"I told you," Bayanna said, "that each part of Mongolia is beautiful in its own right."

We returned to the city and made our way to the Hustein National Park, created specifically to reintroduce the last remaining species of wild horses into their native land. We spotted them in a ravine, 10 sturdy animals with large heads and thick necks. Skittish around humans, the horses moved off except for two that remained, unafraid. Then we noticed a small, white lump on the ground with - suddenly - a black swishing tail. It tottered up on spindly legs and, like an obedient son, followed its mother away.

MANZUSHIR MONASTERY - A new Buddhist shrine has been carved into the rocks above the ruins of the Manzushir Monastery. Like hundreds of other Buddhist temples in Mongolia, it was the victim of the communist purges of the 1930s. CNS Photo by Robert RAGAINI.

UPHILL TREK - The Hongoryn Els sand dunes are a band of pure white sand striping the Altai Mountains. Isolated in the southern Gobi, their secret has been kept for thousands of years. CNS Photo by Robert RAGAINI.

In the mountainous pine forest of the Begd Khan Reserve lie the ruins of the Manzushir Monastery. Like hundreds of other Buddhist temples in Mongolia, it was the victim of the communist purges of the 1930s, its lamas executed as enemies of the state.

With another guide, Soyolmaa, we picnicked overlooking the wrecked stone walls and the new monastery built next to them. In it, along with Buddhist altars and statues and wonderful wooden masks, were black-and-white photos of the way the complex had been.

"In the '30s," Soyolmaa said, nodding at the driver, "you and I would have been whispering so that he couldn't spy on us." Today, with so little remaining, the monastery is probably a more peaceful place. But then it was alive.

Of all the highlights of the trip, my favorite was the day when we woke to a clear, blue sky and air like crystal. A little night rain had turned the desert green, with sprinkles of purple iris. As we drove, the wind became wilder and the road plunged into a series of dirt-brown upheavals of rock. When we emerged we saw in the distance a 65-mile-long band of pure white sand striping the Altai Mountains. In a dusty yard, a nomad helped us into the saddles of his kneeling camels, prodded them up and led us toward the dunes.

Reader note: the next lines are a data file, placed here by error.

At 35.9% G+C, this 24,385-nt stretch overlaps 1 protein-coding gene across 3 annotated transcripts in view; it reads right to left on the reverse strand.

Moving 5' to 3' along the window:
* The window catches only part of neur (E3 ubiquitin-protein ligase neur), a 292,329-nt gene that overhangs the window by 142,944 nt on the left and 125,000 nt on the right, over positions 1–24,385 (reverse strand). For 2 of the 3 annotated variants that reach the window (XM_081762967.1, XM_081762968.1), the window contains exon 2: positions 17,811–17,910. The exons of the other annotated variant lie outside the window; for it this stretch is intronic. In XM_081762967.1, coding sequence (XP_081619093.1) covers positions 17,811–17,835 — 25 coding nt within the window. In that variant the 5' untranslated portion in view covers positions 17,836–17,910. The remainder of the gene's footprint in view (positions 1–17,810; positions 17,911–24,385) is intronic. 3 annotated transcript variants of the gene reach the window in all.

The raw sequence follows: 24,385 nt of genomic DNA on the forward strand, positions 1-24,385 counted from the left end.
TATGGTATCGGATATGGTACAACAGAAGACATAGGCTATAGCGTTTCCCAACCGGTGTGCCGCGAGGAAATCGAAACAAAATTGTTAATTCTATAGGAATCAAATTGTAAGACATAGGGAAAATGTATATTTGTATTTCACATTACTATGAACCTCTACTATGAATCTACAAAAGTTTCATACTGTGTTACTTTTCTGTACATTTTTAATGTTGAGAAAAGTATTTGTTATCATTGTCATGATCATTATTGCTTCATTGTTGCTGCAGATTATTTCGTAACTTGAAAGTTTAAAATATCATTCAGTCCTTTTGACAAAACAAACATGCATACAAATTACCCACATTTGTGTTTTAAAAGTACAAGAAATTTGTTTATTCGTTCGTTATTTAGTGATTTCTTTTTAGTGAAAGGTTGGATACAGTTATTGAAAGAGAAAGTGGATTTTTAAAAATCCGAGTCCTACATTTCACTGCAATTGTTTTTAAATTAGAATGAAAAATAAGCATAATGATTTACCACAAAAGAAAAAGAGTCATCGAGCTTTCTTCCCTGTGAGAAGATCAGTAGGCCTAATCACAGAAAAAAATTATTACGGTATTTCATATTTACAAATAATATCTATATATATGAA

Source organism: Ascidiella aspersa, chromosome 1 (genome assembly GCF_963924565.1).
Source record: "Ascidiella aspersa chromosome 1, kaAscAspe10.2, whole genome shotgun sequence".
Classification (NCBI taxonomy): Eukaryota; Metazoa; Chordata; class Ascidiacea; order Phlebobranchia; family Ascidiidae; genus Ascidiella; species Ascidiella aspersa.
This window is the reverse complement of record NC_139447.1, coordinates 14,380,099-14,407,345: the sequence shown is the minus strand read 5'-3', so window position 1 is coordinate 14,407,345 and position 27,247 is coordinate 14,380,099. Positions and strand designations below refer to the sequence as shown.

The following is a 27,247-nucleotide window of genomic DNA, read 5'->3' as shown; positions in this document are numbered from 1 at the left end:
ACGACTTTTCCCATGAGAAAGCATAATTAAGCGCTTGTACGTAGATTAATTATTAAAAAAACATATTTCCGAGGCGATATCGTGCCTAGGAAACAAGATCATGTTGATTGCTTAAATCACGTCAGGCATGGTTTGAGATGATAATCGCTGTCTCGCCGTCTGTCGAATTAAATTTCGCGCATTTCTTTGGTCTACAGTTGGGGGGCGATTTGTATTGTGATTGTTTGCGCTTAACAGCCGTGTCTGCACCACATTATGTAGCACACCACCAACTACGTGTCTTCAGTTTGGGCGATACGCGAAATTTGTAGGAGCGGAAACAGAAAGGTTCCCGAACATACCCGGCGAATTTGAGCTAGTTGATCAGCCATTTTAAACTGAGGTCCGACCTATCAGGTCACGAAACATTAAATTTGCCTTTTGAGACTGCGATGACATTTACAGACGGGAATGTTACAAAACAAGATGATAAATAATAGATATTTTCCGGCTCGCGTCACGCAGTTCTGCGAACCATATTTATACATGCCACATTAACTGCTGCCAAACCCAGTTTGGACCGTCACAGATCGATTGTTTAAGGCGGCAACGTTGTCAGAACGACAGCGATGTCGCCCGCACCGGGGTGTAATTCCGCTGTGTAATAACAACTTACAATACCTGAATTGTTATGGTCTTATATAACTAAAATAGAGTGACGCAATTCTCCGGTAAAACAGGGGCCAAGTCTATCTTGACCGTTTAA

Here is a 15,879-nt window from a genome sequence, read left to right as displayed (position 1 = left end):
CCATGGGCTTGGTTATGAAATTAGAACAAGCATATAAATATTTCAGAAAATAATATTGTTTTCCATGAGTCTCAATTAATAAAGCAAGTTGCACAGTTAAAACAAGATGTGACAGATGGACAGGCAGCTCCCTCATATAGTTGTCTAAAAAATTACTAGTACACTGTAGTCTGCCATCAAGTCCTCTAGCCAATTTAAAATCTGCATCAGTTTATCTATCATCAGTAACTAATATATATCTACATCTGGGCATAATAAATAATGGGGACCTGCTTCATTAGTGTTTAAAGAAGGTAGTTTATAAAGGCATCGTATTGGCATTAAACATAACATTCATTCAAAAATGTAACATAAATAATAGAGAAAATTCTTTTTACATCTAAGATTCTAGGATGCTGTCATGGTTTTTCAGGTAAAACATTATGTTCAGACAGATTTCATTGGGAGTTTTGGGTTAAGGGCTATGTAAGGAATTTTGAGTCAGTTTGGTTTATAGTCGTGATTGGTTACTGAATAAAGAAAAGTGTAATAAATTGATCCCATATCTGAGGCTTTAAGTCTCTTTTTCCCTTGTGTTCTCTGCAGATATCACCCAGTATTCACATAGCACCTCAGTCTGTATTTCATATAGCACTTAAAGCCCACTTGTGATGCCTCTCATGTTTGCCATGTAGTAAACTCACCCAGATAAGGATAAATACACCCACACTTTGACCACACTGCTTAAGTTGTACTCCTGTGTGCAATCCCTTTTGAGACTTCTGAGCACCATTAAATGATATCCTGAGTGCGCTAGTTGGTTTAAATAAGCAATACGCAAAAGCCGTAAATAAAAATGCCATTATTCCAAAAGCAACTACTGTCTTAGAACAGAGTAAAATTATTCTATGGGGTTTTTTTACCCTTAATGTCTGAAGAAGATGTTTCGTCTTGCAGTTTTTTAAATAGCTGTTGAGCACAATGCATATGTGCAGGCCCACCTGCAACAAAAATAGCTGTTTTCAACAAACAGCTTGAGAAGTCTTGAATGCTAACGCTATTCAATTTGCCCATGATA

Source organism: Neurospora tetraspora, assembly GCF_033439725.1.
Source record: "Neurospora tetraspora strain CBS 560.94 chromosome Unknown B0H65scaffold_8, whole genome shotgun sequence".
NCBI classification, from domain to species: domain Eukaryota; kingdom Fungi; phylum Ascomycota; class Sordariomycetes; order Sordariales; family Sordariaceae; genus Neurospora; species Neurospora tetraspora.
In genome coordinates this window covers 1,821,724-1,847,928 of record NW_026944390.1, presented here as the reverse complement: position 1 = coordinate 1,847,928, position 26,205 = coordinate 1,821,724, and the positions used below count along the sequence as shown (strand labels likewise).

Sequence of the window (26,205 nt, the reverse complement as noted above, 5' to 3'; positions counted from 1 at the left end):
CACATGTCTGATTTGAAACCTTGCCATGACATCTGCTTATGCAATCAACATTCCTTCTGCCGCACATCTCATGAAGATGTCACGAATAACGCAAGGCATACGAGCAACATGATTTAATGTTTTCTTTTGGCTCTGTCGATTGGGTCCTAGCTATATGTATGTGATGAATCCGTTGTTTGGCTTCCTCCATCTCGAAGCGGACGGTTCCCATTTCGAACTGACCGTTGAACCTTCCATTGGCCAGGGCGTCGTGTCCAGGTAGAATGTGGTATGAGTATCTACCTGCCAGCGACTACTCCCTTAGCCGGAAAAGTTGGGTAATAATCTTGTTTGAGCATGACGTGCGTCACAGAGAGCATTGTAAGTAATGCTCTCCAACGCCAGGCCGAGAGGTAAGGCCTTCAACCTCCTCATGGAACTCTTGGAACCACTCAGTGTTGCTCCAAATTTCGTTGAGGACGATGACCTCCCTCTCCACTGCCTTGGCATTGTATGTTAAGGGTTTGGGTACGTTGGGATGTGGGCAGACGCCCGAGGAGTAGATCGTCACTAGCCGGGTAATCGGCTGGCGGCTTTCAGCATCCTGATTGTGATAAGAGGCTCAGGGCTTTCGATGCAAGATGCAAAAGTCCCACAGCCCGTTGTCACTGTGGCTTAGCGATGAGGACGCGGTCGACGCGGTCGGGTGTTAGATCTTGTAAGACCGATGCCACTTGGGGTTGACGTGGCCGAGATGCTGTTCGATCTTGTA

This was the true Hollywood desert, the, the sand-in-your-eyes, "Lawrance of Arabia" desert. So we pulled our cowboy bandannas over our noses and rolled between the camel's shaggy humps to the highest sand dunes we'd ever seen.

Up we clambered for stupendous views of the Gobi from the sensuous mountains of sand while we gritted our teeth against the swirling wind. Except for one who donned a pair of swimming goggles and a blue paper mask. He may have looked like an amphibian from outer space, but he had no sand in his mouth.

Guess who.


Nomadic Expeditions (800-998-6634, offers tours in Mongolia, China, Tibet, Bhutan and Siberia. Customized expeditions are also available.

MIAT (800-642-8768, flies nonstop to Ulaanbaatar from Tokyo, Seoul, Beijing, Moscow and Berlin.

© Copley News Service